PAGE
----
Graduate

Graduate Degrees in Computer Science and Engineering:

  • Master of Science (M.S.) in Computer Science and Engineering
  • Master of Science in Engineering (M.S.E.) in Computer Science and Engineering
  • Doctor of Philosophy (Ph.D.) in Computer Science and Engineering

Graduate Degrees in Electrical & Computer Engineering:

  • Master of Science (M.S.) in Electrical & Computer Engineering
  • Master of Science in Engineering (M.S.E.) in Electrical & Computer Engineering
  • Doctor of Philosophy (Ph.D.) in Electrical & Computer Engineering
Electrical Engineering and Computer Science (EECS) is one of the highest-ranking EECS departments in the country, and many of the faculty are recognized as leaders in their field. Please review Degree information in both divisions.

Master of Science / Master of Science in Engineering

The M.S. (Master’s of Science) and M.S.E. (Master’s of Science in Engineering) degrees differ mainly in name. The degree requirements are the same. Students with a bachelor’s degree in engineering can elect either degree. Students without an engineering bachelor’s degree are eligible only for the M.S. The principal requirements for the specific M.S. and M.S.E. degrees are listed below. (A more complete statement on master’s degree requirements is available on the Web: http://www.eecs.umich.edu/eecs/graduate/index.html.)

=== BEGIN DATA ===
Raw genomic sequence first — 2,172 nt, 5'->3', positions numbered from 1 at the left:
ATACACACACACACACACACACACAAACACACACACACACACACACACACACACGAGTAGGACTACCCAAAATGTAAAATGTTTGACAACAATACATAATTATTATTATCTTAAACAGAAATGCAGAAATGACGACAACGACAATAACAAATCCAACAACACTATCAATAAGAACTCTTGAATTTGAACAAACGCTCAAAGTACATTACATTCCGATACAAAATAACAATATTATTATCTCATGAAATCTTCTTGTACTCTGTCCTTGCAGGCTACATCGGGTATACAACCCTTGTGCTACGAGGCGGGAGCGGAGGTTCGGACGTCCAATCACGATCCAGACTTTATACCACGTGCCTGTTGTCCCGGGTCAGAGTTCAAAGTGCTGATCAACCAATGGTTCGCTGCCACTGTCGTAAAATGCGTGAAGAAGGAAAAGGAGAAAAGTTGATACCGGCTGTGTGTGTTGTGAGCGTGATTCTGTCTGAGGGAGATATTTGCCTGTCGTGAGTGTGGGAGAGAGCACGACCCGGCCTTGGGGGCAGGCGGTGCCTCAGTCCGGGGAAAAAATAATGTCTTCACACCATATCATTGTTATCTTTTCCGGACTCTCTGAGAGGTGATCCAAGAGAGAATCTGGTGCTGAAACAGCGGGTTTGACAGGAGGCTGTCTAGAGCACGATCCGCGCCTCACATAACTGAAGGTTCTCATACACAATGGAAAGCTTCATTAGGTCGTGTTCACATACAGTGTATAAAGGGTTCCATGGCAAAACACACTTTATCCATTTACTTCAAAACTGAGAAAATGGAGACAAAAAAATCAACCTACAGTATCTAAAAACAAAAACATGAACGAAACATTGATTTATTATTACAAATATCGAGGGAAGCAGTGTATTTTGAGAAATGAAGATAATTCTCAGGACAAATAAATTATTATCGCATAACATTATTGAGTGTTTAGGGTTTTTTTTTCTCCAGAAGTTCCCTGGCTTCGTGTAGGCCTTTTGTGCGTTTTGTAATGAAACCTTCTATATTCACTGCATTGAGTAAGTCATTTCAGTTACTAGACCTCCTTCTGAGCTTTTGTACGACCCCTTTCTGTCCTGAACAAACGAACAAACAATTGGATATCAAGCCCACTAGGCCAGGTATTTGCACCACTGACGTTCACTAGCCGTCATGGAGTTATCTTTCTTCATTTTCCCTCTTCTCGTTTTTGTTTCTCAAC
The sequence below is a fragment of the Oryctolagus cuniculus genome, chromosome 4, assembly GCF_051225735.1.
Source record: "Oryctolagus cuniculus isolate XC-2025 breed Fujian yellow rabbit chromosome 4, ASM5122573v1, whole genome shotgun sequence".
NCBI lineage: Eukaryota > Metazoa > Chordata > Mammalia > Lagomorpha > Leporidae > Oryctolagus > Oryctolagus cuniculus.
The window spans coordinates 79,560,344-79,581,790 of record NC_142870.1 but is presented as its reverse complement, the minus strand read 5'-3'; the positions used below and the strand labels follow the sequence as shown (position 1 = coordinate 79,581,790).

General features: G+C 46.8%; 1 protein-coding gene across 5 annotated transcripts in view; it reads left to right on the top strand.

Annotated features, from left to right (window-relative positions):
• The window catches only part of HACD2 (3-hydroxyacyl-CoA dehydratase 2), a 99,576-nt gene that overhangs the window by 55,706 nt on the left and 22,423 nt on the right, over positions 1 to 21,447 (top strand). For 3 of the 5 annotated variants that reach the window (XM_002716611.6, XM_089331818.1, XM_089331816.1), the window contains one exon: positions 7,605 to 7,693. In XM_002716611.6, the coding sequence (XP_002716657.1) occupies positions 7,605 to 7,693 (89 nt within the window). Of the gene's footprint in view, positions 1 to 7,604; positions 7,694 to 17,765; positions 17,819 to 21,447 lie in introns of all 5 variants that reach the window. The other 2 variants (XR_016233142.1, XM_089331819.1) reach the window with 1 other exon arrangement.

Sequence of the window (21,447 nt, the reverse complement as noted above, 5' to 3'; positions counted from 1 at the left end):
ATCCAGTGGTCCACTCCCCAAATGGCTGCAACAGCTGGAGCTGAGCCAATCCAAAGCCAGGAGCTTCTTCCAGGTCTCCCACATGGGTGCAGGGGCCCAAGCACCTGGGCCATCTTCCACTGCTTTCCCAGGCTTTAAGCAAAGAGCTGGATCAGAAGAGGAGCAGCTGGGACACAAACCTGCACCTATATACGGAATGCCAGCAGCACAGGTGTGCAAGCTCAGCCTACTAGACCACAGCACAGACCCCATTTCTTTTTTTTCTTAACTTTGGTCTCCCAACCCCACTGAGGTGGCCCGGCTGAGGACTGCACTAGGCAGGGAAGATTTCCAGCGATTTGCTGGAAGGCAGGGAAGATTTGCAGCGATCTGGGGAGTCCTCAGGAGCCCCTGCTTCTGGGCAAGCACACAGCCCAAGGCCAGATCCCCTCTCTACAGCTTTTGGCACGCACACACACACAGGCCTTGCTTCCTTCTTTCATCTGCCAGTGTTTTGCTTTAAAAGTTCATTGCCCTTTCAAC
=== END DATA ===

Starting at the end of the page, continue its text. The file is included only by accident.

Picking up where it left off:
M.S. and M.S.E. in Computer Science and Engineering

A student must satisfy the regulations of the Rackham School of Graduate Studies, the College of Engineering, and the regulations as specified by the program brochure(s) and the program office.

A student must earn at least 30 credit hours of graduate level coursework, of which at least 24 hours must be technical courses, at least 15 hours must be CSE coursework at the 500 level or higher (excluding credit hours earned in individual study, research or seminar courses). The student must also satisfy course requirements in “breadth” areas of software, hardware, artificial intelligence, and theory. A maximum of six credit hours of individual study, research and seminar courses will be accepted toward the master’s degree. The VLSI concentration has slightly different course requirements; please refer to the CSE Brochure available on the Web for details.